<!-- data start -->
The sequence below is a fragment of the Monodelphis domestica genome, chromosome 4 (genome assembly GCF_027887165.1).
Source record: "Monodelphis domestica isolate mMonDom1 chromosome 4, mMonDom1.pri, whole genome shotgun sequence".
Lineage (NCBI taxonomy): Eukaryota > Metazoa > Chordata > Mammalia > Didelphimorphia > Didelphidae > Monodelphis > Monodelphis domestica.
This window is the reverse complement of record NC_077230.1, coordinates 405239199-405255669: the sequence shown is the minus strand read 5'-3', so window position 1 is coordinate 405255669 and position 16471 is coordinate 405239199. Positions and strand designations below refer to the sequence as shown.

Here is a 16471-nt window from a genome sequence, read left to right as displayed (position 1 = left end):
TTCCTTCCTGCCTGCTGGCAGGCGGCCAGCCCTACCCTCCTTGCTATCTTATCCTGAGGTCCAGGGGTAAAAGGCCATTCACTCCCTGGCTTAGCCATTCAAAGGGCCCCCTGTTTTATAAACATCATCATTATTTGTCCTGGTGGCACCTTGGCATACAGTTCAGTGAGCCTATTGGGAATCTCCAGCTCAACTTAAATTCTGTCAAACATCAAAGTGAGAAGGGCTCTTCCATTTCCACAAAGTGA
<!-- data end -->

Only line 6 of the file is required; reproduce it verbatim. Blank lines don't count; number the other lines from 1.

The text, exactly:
TTCCTTCCTGCCTGCTGGCAGGCGGCCAGCCCTACCCTCCTTGCTATCTTATCCTGAGGTCCAGGGGTAAAAGGCCATTCACTCCCTGGCTTAGCCATTCAAAGGGCCCCCTGTTTTATAAACATCATCATTATTTGTCCTGGTGGCACCTTGGCATACAGTTCAGTGAGCCTATTGGGAATCTCCAGCTCAACTTAAATTCTGTCAAACATCAAAGTGAGAAGGGCTCTTCCATTTCCACAAAGTGA